I also feel strong personal connection to sense of ancestry and healing of generations past in the play.  My father’s side of the family is Polish Jew and they fled during WWII to Russia, then Siberia, then Uzbekistan, and at the end of the war to Berlin before finally getting passage to NY in 1951. While Leah’s train predates WWI, the haunting echos of the past the follow Ruth on her journey I feel in my own life.

Did you have a specific vision for what the cast would look and feel like during the audition process?

I didn’t have a specific vision for the cast, but rather a sense of how they needed to function together—Hannah and Ruth needed to be powerful players together, Ben needed to have chemistry with Ruth and Hannah, Leah needed sense and Sammy sass. But beyond that, I tried not to have any preconceptions of how they would look or talk.  I wanted to be surprised, discover what could work or not based on what was coming out of the actors mouths.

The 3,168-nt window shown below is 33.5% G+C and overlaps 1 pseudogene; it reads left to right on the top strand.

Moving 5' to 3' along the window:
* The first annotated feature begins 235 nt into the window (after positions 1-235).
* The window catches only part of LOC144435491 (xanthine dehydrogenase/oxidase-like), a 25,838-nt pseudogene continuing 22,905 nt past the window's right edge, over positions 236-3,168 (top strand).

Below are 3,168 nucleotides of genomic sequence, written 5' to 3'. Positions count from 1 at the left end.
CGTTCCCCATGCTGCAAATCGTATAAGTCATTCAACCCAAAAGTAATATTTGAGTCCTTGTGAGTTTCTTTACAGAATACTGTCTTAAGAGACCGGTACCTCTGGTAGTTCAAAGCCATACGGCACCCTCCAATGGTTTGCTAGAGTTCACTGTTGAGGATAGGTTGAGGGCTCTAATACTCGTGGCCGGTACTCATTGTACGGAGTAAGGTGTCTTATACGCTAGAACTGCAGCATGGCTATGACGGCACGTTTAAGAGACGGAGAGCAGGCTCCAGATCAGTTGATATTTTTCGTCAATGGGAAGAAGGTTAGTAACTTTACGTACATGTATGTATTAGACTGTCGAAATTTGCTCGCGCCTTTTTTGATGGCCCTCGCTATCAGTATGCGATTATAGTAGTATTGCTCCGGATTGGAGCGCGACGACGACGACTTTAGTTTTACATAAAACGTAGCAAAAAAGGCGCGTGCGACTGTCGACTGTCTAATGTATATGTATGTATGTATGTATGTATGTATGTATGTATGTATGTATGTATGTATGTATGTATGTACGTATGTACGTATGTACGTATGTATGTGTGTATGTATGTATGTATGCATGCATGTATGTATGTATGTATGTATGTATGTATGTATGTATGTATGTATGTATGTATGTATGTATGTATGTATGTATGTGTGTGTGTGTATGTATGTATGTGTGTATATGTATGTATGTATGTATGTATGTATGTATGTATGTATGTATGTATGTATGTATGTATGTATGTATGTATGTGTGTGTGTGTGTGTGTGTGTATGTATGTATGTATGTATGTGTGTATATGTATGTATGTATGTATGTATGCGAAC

Do you have any hopes about what the audience will walk away from this production knowing, feeling, thinking, etc.?

I hope they come out of this thinking about their own family and the journey that had to happen for each person to end up where they are right this moment.  Ruth says “family is made, not born”, but I think that’s false.  We can’t runaway where we come from–we can only accept it, make peace with it, and build our own lives from there.

What else do you do in the world, outside of theatre and/or working on this production?

Theater and Non Profit Admin–I work as a Company Associate for Girl Friday Productions and Communications and Outreach Coordinator for the Germanic-American Institute.  I also have fun training my dog, Ruby-Rue the Corgi-Aussie, playing very nerdy board games, salsa dancing, making masks/art creations, practicing yoga/acrobatics—and exercising (which means using the steam room) at the JCC.

What is your favorite thing about the Twin Cities?